I predict that insurers will experience a new form of adverse selection, one that sees claimants trying to pick the methodology to suit them and certain more aggressively than they do now. Claimants may elect for the certainty of one single price, particularly in cases which they expect to fight to trial. Stepped premiums will be more popular where there is a genuine belief that the case will settle early. Insurers will probably have to offer multiple options to avoid losing orders to more flexible rivals and that will mean reliance on some detailed actuarial models to ensure their portfolio does not become lopsided.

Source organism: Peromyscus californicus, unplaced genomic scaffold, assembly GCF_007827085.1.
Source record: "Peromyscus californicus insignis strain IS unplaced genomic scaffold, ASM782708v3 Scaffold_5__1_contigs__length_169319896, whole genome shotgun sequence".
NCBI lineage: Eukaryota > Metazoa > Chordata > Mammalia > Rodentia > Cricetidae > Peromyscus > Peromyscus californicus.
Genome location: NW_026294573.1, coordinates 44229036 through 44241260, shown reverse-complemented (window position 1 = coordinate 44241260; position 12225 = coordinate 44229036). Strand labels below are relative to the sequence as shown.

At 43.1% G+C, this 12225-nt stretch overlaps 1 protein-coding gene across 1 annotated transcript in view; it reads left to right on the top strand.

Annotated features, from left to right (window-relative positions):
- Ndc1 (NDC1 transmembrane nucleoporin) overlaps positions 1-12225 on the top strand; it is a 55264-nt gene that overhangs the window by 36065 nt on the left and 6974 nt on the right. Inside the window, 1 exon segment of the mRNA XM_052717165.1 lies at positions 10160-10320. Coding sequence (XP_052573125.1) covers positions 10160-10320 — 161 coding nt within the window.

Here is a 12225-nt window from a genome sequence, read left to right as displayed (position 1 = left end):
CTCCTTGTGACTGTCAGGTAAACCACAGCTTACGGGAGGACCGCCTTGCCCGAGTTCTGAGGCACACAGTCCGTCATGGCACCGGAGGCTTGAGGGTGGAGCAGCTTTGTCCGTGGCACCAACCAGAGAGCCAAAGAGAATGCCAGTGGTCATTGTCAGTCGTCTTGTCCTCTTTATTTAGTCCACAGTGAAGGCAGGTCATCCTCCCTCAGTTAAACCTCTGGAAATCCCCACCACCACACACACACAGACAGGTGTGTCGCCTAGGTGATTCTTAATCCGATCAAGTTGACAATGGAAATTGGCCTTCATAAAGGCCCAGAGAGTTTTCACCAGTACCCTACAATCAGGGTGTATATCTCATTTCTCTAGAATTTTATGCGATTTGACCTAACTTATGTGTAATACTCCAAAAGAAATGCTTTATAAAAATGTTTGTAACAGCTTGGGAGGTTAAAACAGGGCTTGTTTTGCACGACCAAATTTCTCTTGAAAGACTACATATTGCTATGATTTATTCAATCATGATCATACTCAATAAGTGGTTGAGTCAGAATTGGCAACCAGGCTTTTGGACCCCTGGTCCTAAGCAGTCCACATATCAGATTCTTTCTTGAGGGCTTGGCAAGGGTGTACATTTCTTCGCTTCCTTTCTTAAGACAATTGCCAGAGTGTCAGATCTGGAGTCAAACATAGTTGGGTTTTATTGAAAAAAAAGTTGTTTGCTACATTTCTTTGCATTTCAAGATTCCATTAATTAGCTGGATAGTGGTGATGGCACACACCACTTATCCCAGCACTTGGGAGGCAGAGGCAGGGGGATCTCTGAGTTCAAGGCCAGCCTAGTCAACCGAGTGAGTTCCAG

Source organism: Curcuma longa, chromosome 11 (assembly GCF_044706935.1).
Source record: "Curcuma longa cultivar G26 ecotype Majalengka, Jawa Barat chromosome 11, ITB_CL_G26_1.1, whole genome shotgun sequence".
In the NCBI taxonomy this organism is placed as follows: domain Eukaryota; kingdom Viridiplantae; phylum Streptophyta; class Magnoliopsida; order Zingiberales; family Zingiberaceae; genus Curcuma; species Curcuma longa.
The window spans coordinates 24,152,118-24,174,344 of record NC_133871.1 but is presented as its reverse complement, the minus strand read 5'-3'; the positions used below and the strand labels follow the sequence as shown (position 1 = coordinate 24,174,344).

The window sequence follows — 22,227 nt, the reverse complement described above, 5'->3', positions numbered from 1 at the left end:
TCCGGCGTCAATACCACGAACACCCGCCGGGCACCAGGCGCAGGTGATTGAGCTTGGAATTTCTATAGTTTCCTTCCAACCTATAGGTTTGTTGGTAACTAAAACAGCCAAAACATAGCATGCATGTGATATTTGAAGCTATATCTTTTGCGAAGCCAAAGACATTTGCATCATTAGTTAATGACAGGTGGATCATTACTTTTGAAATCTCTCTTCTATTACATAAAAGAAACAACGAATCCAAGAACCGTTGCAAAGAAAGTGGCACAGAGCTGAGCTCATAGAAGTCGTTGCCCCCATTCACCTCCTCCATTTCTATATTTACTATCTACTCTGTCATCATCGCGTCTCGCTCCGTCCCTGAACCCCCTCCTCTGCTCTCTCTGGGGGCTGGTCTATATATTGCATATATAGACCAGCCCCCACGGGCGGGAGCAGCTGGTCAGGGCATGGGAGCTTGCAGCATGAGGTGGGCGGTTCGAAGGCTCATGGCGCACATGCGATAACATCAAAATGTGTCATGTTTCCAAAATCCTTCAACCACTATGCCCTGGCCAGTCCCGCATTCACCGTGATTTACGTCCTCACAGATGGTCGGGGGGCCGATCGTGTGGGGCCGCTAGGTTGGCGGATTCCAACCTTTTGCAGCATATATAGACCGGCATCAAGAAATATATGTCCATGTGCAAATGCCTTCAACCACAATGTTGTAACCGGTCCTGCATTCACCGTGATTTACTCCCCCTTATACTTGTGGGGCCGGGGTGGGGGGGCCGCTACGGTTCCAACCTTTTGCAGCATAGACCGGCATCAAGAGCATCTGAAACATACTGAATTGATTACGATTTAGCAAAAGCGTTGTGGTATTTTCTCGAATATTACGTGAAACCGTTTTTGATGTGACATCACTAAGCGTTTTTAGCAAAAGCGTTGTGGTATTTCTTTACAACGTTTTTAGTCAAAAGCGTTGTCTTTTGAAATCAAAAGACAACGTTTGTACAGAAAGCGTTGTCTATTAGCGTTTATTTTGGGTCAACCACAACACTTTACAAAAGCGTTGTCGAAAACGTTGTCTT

Those insurers that succeed in the post-Jackson market will manage to deploy stepped premium policies among other structures in a balanced portfolio. Insurers cannot rely completely on stepped premiums in the way many do now.